And yes, it was everything that Orito-san, chief mechanic at Do-Luck explained to me over the phone. A 21st century digital g-sensor, one less thing that would degrade and possibly break on my car like the stock analog ones were known for. And, during the track day that followed I DID feel a difference. As a reminder, here is an article on the track day by Dino, who was there that day.
Before, with the old stock G-sensor, engaging the front wheels was rare (I think) but when it did, very noticeable as I would see the torque meter needle shoot up, and hear and feel the front transaxle transfer power. But for some reason I felt like it almost never activated, except on wet roads and the track, when there was noticeable slippage on the back wheels. So a quick start off the line at a traffic light would do it, and at Fuji Speedway it was most noticeable beginning at Dunlop Corner (lowest speed corner) all the way up the hill to Panasonic Corner (right before the long straight) – you could hear the “hunting” and surging as the torque transfer to the front wheels would be on/off/on/off, and the torque needle going from zero to max and then back down, repeat – I had no idea why but it was just something I thought was normal for GT-Rs.
Once equipped with the standard Do-Luck Sensor, the first thing I noticed at Fuji was, the car did not hunt or surge as it did before. In fact this characteristic was gone. Also, strangely, the torque meter also seemed to not be as responsive. On the street, I noticed though that off the line acceleration would more consistently engage the front wheels (and torque meter respond slightly). But that was about all – so was I satisfied? In summary yes (the modern technology aspect, digital consistency), although to be honest I was not completely convinced of its utility – it made sense as a replacement for the stock one if it broke, but not necessarily as a performance upgrade [Note: later, when talking to Ito-san at Do-Luck, did I realize what was happening - more on that later]. Perhaps I had been hasty in my decision to go with Do-Luck – and that I should have gone with the more aggressive “Midori-spec” G-sensor put out by Midori Seibi and featured in GT-R Magazine (I did a translation), to rave reviews. At the same time, back on the GTROC forum there was someone peddling a “stand alone” unit that would replace the G-sensor and ATTESA in its entirety. Hmmm…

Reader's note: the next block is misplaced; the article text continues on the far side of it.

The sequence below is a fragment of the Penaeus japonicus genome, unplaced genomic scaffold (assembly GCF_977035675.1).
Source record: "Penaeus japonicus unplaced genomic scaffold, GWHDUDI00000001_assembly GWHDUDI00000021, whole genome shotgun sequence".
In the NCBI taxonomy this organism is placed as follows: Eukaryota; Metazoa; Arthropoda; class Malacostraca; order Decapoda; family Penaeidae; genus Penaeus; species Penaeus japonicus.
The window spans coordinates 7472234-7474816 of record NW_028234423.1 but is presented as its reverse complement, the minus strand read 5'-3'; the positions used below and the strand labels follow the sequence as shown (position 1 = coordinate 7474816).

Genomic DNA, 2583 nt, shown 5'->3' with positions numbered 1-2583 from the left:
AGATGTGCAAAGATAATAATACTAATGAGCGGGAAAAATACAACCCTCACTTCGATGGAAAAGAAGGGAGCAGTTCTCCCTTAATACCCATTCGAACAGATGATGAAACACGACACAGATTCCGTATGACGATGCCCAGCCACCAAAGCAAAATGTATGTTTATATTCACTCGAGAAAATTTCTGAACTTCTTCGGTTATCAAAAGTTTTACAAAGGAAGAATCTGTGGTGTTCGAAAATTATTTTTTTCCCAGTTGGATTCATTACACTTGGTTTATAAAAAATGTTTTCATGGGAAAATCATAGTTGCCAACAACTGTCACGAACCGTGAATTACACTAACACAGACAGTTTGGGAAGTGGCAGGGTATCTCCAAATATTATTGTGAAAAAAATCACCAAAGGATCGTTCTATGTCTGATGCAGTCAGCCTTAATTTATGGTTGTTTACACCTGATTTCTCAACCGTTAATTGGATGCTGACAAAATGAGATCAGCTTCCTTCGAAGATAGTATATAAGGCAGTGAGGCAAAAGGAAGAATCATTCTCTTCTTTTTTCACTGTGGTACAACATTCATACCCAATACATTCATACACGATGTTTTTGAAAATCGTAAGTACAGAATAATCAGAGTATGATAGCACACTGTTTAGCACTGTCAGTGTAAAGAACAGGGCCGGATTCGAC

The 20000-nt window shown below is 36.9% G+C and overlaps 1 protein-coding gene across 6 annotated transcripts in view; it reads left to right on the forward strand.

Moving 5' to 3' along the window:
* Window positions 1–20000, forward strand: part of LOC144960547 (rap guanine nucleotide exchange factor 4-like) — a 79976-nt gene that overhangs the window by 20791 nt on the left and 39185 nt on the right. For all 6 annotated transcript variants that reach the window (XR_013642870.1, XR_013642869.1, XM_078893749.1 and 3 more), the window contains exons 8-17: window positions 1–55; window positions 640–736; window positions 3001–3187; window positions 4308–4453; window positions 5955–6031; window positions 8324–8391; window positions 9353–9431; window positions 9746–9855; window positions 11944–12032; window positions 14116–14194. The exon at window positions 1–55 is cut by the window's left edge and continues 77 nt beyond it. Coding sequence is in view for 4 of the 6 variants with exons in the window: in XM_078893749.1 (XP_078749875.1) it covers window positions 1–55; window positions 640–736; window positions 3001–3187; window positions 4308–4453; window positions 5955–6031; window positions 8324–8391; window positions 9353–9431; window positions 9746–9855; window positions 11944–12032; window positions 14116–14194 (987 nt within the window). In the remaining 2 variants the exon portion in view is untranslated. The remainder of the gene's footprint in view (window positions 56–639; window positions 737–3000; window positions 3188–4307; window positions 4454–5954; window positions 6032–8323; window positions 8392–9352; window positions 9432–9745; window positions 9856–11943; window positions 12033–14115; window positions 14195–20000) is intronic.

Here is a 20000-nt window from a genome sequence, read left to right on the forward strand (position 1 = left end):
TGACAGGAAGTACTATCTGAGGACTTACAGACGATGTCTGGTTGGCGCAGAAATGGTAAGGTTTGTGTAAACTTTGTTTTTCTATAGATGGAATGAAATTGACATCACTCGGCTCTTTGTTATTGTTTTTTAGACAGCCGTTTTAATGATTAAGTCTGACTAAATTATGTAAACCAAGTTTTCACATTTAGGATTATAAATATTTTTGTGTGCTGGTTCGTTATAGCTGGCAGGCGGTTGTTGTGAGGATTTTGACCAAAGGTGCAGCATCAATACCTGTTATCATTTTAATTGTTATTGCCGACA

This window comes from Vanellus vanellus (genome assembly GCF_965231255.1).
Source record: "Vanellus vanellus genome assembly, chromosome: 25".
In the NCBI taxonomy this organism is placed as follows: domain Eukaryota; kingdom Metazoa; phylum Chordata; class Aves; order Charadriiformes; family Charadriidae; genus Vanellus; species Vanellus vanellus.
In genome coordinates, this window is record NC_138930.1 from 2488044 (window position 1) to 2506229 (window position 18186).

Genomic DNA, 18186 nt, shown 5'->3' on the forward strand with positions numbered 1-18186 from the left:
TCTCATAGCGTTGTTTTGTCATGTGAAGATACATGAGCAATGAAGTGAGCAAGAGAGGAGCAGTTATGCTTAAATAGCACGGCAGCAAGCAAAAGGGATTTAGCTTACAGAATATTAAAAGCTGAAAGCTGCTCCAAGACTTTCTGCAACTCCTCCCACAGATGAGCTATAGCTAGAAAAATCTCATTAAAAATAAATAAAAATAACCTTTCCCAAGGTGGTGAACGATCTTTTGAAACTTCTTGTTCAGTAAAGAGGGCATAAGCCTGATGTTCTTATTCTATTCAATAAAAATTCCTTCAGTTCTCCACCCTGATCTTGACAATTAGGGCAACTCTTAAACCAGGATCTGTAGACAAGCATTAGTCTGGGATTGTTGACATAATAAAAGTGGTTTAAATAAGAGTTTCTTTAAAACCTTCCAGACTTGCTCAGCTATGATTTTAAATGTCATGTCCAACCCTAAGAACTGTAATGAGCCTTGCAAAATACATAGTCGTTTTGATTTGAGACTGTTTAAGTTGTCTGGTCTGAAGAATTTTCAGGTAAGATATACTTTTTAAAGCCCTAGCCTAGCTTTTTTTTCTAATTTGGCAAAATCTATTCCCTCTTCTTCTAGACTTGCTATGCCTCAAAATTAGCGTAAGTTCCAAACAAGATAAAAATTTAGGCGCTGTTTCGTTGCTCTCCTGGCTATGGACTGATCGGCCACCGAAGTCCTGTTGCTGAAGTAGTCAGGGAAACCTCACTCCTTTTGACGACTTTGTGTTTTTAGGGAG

But it was back on the original GTROC forum thread that “Narface,” a BNR32 owner in Hong Kong, posted that Do-Luck had come out with ANOTHER G-box, this one called the “Tarzan G-Box.” Which I erroneously assumed was the same as the Midori-Spec G-sensor.
It wasn’t long before my friend Wouter in the Netherlands (his company -Co-ordsport B.V. - is a distributor for Do-luck and Rays, etc. in Europe) put me in touch with Ito-san, the president of Do-Luck (who ironically, is literally 10 minutes from where I live) and I had been invited to accompany Dino to a special event on Sunday at Honjo Circuit, where we would be allowed to experiment with the Tarzan G-Box! So thanks very much Wouter for arranging this!
So on Sunday, we (I had Allen Lorenzo from Tomei Powered in my car -thanks Allen for all the pictures!!) accompanied Dino up to Honjo Circuit. On the road, Dino is an amazingly conservative driver, so I enjoyed blasting past him like this.
We arrived, introductions were made, and technical talk ensued as I peppered Ito-san and Tarzan with questions about the Tarzan G Box vs. the standard Do-Luck digital G-sensor.
We then went off to get our cars prepped for the track towards the rear of the paddock area.
As you can see here below, Orito-san simply zip-tied the Tarzan box on top of my Do-Luck standard G-sensor – as the leads in are the same, it would literally take only a few seconds to swap over during my runs.
Somehow Dino was ready first, and beat me out to the track. Here he is about to get passed by Tarzan in the bone stock R32.
Just as Dino described in his write up for Speedhunters, my first time out on the track I went out with what I had, namely the standard Do-Luck G-sensor. This was my first time driving Honjo Circuit, so it took a while to get used to the tight circuit, but it was akin to a half sized Tsukuba. Honjo Circuit Map
Which meant some tight corners that required slow going, slow that is until the tires warmed up, at which point I was almost drifting in two of the tightest corners…but this was an opportunity to test out the G-sensor, in that I had to recover, point the wheels straight ahead, and then shoot out, classic GT-R style.
Here are some awesome photos taken by Allen – as they say a picture is worth a thousand words, so I’ll let the pictures do the talking. (there are many others but I will later post them all up on the R33 GT-R Facebook page, in my photo album)
Between runs, we let our cars cool off:
We then had a chance to explore what the Tarzan G Box could do. We also got to ride along with Tarzan himself in the white R32 that Do-Luck brought along.
But this blog post is getting long, so I will post the rest tomorrow! Seriously, there is lots to talk about, including what makes the Tarzan G Box so amazing, so I want to dedicate a proper page for that.